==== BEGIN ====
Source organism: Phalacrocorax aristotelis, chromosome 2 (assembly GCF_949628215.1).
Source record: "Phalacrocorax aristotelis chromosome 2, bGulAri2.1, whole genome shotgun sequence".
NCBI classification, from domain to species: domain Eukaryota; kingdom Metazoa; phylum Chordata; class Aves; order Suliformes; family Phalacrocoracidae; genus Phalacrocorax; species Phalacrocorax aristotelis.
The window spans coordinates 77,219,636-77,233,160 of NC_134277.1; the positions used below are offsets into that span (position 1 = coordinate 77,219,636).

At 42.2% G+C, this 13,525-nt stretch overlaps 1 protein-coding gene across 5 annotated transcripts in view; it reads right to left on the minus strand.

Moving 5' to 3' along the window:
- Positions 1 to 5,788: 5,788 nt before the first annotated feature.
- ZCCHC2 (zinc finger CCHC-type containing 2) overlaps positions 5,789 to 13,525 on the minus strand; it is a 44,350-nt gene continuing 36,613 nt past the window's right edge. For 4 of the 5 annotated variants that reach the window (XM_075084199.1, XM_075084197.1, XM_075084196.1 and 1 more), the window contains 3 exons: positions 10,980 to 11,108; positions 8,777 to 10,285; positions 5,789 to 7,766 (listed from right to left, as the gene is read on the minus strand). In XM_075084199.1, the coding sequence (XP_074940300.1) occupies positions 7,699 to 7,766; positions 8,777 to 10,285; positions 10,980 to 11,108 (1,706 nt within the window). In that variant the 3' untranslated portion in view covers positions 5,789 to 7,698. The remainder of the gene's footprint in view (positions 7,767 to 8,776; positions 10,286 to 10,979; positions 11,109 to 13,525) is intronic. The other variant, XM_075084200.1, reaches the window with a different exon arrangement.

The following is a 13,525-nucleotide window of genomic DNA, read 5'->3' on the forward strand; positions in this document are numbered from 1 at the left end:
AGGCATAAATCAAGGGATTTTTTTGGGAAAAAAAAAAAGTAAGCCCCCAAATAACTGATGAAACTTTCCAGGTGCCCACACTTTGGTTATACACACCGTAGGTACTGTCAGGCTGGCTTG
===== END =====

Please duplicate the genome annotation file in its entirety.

Source organism: Phalacrocorax aristotelis, chromosome 2 (assembly GCF_949628215.1).
Source record: "Phalacrocorax aristotelis chromosome 2, bGulAri2.1, whole genome shotgun sequence".
NCBI classification, from domain to species: domain Eukaryota; kingdom Metazoa; phylum Chordata; class Aves; order Suliformes; family Phalacrocoracidae; genus Phalacrocorax; species Phalacrocorax aristotelis.
The window spans coordinates 77,219,636-77,233,160 of NC_134277.1; the positions used below are offsets into that span (position 1 = coordinate 77,219,636).

At 42.2% G+C, this 13,525-nt stretch overlaps 1 protein-coding gene across 5 annotated transcripts in view; it reads right to left on the minus strand.

Moving 5' to 3' along the window:
- Positions 1 to 5,788: 5,788 nt before the first annotated feature.
- ZCCHC2 (zinc finger CCHC-type containing 2) overlaps positions 5,789 to 13,525 on the minus strand; it is a 44,350-nt gene continuing 36,613 nt past the window's right edge. For 4 of the 5 annotated variants that reach the window (XM_075084199.1, XM_075084197.1, XM_075084196.1 and 1 more), the window contains 3 exons: positions 10,980 to 11,108; positions 8,777 to 10,285; positions 5,789 to 7,766 (listed from right to left, as the gene is read on the minus strand). In XM_075084199.1, the coding sequence (XP_074940300.1) occupies positions 7,699 to 7,766; positions 8,777 to 10,285; positions 10,980 to 11,108 (1,706 nt within the window). In that variant the 3' untranslated portion in view covers positions 5,789 to 7,698. The remainder of the gene's footprint in view (positions 7,767 to 8,776; positions 10,286 to 10,979; positions 11,109 to 13,525) is intronic. The other variant, XM_075084200.1, reaches the window with a different exon arrangement.

The following is a 13,525-nucleotide window of genomic DNA, read 5'->3' on the forward strand; positions in this document are numbered from 1 at the left end:
AGGCATAAATCAAGGGATTTTTTTGGGAAAAAAAAAAAGTAAGCCCCCAAATAACTGATGAAACTTTCCAGGTGCCCACACTTTGGTTATACACACCGTAGGTACTGTCAGGCTGGCTTG